Is the Beethoven VC considered a Romantic one, or at least from 19th Century??
Though it was composed in 1806, I don't know if it qualifies, for instance, when you are required to play "A movement from a major concerto from the 19th and 20th centuries from the standard repertoire" or when it is specifically requested a "major Romantic one"; To have in consideration, the Paganini first VC was composed as early as in 1816, and I think it's considered Romantic. But, said "major Romantic" it's a bit subjetive, because sometimes it means the third big ones, Tchaikovsky, Sibelius and Brahms only, but other times it includes Bruch and Mendelssohn, or Schumann's and Elgar's, Dvorak, so it's a bit ambiguous.
Anyway, what do you think?
"major concerto" encompasses the standard concert-hall works, Bruch and Mendelssohn included.
I agree it is ambiguous, so to get rid of the guesswork it might be best to pose this question to the auditioning committee.
I think the Beethoven concerto would be the first of the Romantic Concertos.
I would call the Beethoven VC a classical work, although certainly it is one of Beethoven's most lyrical. On the one hand, if you listen to the other stuff that Beethoven wrote at about the same time (like the Razumovsky Quartets) I think you'd say comfortably that those are classical pieces. On the other hand, Beethoven is hard to pin down. He only wrote one VC and in that work you can hear a lot of musical exploration -- the gestation of Romanticism?
Razumovsky 2 totally classical?
Well, I think it's somewhat ambiguous because Beethoven himself was a hinge figure; although he has some Romantic sprinkles most of the time he's classical; in the VC the 3rd and 2nd movement are clearly classical, but the first with his unusual lenght has more room for some ideas tossed here and there. If you had to take, say, the last 3 violin sonatas, I think it would be even harder to tell, and sometimes I consider them as a wildcard for one or the other, but I don't really know.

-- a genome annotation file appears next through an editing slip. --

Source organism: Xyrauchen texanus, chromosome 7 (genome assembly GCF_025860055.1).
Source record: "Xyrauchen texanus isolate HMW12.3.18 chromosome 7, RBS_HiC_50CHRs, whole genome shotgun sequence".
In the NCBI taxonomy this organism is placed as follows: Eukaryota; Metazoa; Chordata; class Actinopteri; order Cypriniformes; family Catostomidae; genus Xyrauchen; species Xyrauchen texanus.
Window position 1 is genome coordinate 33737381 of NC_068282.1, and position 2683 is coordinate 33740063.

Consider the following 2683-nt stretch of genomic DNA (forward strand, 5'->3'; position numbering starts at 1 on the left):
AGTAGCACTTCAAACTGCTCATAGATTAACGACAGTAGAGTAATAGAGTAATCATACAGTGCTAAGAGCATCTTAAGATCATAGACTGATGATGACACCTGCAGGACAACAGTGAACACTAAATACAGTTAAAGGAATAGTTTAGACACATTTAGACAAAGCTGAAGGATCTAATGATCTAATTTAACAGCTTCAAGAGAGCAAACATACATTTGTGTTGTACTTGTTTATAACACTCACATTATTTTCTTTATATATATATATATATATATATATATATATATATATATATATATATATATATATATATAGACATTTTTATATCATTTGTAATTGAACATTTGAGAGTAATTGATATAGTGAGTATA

Two points: For the specific question of the OP only the organizer of the audition in question is the only one who can deliver a useful response.
Yes, well said. As applied to music "romantic" is just a period, not a style. On the other hand the sea-change that came after WWI swept away musical romanticism (or "the style that evolved during the romantic period"!) leaving only a few survivors
Re Albrecht's comments - I would agree to some extent but I think it's slightly more complex than that. Charles Rosen (in his book 'The Classical Style') argues very convincingly that Beethoven's compositional methods were very much based on the classical principles exemplified by Haydn and Mozart, although with vast expansion of expressive power and timescale. So I would put Beethoven, including the VC, firmly in the Classical category.
If 'Romantic' suggests truly nothing in terms of style and refers only to dates, why would certain composers now and in the 20th Century bother using the term Neo-Romantic?
Addressing the audition question specifically, most people will tell you not to play the Beethoven for an audition. It's both an exceptionally exposed high-wire act and yet not really a showcase for your technique. The exception might be if you are an extraordinary player, but you would be better off with a true Romantic or post-Romantic era work.
Classical sounding but the cadenzas by Joachim and Kreisler sound Romantic to my ears. Beethoven’s own cadenza, for his piano arrangement, sounds more classical.
For whatever it's worth (which you may conclude is not much), my personal opinion is that when I not just listen to but deeply experience a truly exalted artistic masterpiece such as the Beethoven Violin Concerto, I do not hear an artistic "category," but rather the "voice" of a genius. What category or musical era it belongs in doesn't add much to my experiencing the music.
Classical with Romantic leanings? But the same could be said of mature Mozart..
Heavily depends on the context, no doubt.
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